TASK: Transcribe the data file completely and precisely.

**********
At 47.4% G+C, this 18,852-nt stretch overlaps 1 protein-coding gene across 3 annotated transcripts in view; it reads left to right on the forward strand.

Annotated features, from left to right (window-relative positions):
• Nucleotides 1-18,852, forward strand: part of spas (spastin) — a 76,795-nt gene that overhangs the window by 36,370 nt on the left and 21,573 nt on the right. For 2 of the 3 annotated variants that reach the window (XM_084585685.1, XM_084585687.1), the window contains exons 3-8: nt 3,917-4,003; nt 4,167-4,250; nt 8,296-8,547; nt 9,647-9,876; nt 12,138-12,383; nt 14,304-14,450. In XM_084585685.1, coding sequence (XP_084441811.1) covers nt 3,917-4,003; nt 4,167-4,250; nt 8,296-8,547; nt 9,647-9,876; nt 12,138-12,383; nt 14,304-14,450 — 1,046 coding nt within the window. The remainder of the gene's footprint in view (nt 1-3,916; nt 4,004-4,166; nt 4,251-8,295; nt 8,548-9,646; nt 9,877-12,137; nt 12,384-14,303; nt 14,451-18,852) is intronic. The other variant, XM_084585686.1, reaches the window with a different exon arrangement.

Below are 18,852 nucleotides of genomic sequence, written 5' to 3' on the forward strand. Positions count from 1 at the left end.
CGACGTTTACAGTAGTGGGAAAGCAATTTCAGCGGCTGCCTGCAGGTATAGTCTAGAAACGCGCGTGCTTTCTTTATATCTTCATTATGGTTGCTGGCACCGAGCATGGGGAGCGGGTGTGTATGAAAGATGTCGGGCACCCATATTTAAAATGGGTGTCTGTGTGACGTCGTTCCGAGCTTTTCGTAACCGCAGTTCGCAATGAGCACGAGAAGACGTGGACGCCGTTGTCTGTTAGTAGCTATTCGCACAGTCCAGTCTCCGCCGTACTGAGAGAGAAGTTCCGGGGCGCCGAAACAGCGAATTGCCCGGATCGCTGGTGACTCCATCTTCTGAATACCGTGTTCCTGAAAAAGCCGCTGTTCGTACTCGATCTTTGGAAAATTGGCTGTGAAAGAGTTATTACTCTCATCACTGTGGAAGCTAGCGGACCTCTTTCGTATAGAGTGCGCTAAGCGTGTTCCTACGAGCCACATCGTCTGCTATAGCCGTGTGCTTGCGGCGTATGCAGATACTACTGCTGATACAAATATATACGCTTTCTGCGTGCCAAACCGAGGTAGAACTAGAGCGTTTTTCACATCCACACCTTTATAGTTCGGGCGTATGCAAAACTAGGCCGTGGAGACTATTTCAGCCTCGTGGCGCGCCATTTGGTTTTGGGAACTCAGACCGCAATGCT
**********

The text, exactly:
At 47.4% G+C, this 18,852-nt stretch overlaps 1 protein-coding gene across 3 annotated transcripts in view; it reads left to right on the forward strand.

Annotated features, from left to right (window-relative positions):
• Nucleotides 1-18,852, forward strand: part of spas (spastin) — a 76,795-nt gene that overhangs the window by 36,370 nt on the left and 21,573 nt on the right. For 2 of the 3 annotated variants that reach the window (XM_084585685.1, XM_084585687.1), the window contains exons 3-8: nt 3,917-4,003; nt 4,167-4,250; nt 8,296-8,547; nt 9,647-9,876; nt 12,138-12,383; nt 14,304-14,450. In XM_084585685.1, coding sequence (XP_084441811.1) covers nt 3,917-4,003; nt 4,167-4,250; nt 8,296-8,547; nt 9,647-9,876; nt 12,138-12,383; nt 14,304-14,450 — 1,046 coding nt within the window. The remainder of the gene's footprint in view (nt 1-3,916; nt 4,004-4,166; nt 4,251-8,295; nt 8,548-9,646; nt 9,877-12,137; nt 12,384-14,303; nt 14,451-18,852) is intronic. The other variant, XM_084585686.1, reaches the window with a different exon arrangement.

Below are 18,852 nucleotides of genomic sequence, written 5' to 3' on the forward strand. Positions count from 1 at the left end.
CGACGTTTACAGTAGTGGGAAAGCAATTTCAGCGGCTGCCTGCAGGTATAGTCTAGAAACGCGCGTGCTTTCTTTATATCTTCATTATGGTTGCTGGCACCGAGCATGGGGAGCGGGTGTGTATGAAAGATGTCGGGCACCCATATTTAAAATGGGTGTCTGTGTGACGTCGTTCCGAGCTTTTCGTAACCGCAGTTCGCAATGAGCACGAGAAGACGTGGACGCCGTTGTCTGTTAGTAGCTATTCGCACAGTCCAGTCTCCGCCGTACTGAGAGAGAAGTTCCGGGGCGCCGAAACAGCGAATTGCCCGGATCGCTGGTGACTCCATCTTCTGAATACCGTGTTCCTGAAAAAGCCGCTGTTCGTACTCGATCTTTGGAAAATTGGCTGTGAAAGAGTTATTACTCTCATCACTGTGGAAGCTAGCGGACCTCTTTCGTATAGAGTGCGCTAAGCGTGTTCCTACGAGCCACATCGTCTGCTATAGCCGTGTGCTTGCGGCGTATGCAGATACTACTGCTGATACAAATATATACGCTTTCTGCGTGCCAAACCGAGGTAGAACTAGAGCGTTTTTCACATCCACACCTTTATAGTTCGGGCGTATGCAAAACTAGGCCGTGGAGACTATTTCAGCCTCGTGGCGCGCCATTTGGTTTTGGGAACTCAGACCGCAATGCT